Sunday, January 8, 2012

Blood For The Blood God by C. L. Werner

I have the omnibus edition of House of Serpents by Lisa Smedman and had started on Venom's Taste. I don't know why, but it wasn't grabbing me. So I put it down to pick up a stand alone book by an author whose work I've enjoyed in the past; Blood For The Blood God by C. L. Werner.

I'll be pinging some spoilers from the book below. For those who want a brief review, this is a stand alone book where the warriors of chaos find themselves hard pressed to battle a legendary entity known as the Skulltaker. It's very pulpy sword and sorcery fare and if this is the type of material you enjoy, then this book is for you.

Now onto the spoilers.

One, if you ever wonder how to run an evil campaign, this book might provide some solid foundations. There are no heroes here, nor even anti-heroes. There are barbarous murderers who fight among each other for survival and each tribe has its own tricks. The threat of an outside menace is what brings a few of these tribesmen together so that they can attempt to cheat destiny.

By providing an outside force for players to gather against, the GM can provide some reason for such players to travel together. This may not solve all of the problems of an evil campaign, but it does take care of at least the first issue; why should they trust each other.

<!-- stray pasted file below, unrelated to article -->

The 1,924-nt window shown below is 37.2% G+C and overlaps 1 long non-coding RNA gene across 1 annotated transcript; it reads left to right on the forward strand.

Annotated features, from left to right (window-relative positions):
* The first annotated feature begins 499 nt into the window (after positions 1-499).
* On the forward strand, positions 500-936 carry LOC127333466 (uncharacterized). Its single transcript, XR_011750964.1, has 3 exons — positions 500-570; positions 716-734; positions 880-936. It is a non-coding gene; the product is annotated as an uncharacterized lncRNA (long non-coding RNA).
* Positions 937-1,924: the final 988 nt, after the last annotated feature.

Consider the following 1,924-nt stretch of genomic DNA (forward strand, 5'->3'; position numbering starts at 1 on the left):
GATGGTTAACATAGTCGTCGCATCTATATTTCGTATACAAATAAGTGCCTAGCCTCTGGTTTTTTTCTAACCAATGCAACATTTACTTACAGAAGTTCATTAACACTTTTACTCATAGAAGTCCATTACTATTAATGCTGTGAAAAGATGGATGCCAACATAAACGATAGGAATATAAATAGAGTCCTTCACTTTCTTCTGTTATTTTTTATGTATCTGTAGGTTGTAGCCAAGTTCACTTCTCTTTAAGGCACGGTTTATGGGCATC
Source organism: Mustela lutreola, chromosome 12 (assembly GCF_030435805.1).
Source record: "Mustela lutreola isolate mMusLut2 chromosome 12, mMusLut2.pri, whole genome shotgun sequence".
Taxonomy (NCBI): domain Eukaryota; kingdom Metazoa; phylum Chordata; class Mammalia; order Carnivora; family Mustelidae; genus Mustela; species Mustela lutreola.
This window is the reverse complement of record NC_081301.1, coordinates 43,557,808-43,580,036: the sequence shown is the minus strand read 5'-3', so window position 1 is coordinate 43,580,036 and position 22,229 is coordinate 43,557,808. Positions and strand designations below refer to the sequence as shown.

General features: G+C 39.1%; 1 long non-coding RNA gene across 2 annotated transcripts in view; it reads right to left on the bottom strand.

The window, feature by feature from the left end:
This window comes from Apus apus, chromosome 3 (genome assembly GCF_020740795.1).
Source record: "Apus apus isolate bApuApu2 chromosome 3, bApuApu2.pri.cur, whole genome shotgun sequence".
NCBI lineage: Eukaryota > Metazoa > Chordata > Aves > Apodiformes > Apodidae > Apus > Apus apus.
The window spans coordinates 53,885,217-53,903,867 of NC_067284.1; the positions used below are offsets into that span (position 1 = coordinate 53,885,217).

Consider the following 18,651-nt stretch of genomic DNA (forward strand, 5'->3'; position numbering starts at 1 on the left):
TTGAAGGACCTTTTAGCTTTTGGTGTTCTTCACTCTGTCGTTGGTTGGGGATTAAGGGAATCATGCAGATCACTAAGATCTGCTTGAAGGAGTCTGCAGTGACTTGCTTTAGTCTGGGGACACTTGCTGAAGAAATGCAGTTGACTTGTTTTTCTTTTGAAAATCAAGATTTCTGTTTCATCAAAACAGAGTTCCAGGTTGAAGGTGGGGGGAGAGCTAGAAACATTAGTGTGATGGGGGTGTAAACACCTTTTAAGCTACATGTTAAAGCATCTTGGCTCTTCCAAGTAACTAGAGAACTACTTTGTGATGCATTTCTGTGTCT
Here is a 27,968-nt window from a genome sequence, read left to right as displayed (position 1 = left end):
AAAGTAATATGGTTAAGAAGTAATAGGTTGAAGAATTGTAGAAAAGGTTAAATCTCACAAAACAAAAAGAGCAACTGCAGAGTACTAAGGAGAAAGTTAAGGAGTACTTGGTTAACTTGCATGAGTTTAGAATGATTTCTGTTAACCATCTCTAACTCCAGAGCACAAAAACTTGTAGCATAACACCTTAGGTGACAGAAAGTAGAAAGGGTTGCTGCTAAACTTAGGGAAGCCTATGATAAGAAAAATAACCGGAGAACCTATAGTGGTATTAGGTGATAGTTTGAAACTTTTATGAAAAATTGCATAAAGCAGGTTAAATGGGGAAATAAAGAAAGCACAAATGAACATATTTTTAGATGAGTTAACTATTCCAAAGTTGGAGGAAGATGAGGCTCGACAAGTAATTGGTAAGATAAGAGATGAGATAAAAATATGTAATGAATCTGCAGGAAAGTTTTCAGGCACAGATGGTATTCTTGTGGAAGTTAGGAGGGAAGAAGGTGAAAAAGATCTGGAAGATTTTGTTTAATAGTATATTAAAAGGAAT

The next thing, is use the setting elements. C. L. Werner, no stranger to the Warhammer setting, provides us with characters who often suffer the mutating touch of chaos with some of the protagonist having a tentacle for an arm or iron nodes poking through their skin.

Werner unleashes not only flesh hounds, but also blood letters. The weapons that many of the characters use, are demonic in nature and destroy both body and soul. These are standards in the world of Warhammer and by not shying away from them, Werner firmly places his tale of carnage into the setting.

Don't be afraid of the one shot. At the end of the story, the realm that the 'heroes' fought to save is destroyed. Everyone the main character knows is dead. Khorne has had his vengeance. But there is still war to be waged and battles to be fought and the book ends as another epic duel is about to begin.

Perhaps you don't want to run an entire evil campaign. Perhaps you just want to test out Dark Sun and see how those rules mesh with 4e. Perhaps you only want to dip your toe into Savage Worlds. A one shot allows you to up the stakes and push the characters to and past their limits as you are only running a one shot and the fate of worlds can be up for grabs. And if you enjoyed the game, you can run a separate game at a latter time.

My only issue with the book is the name of the villain of the piece; Skulltaker. For those who don't play the tabletop, this is skulltaker;

That massive figure above? He's not at all what is described in the book and the editors should have axed that name right away. When your game setting has dozens of slogans and mottos and you mix the material up, it does the reader and the fan no benefit. Keep the material clean, seperated, and easy to understand. It would be like having a new Forgotten Realms novel feature Elminster, a heroic blade troll who hunts down rogue tornadoes. It might be a great story, but anyone looking for Elminster is not going to be happy.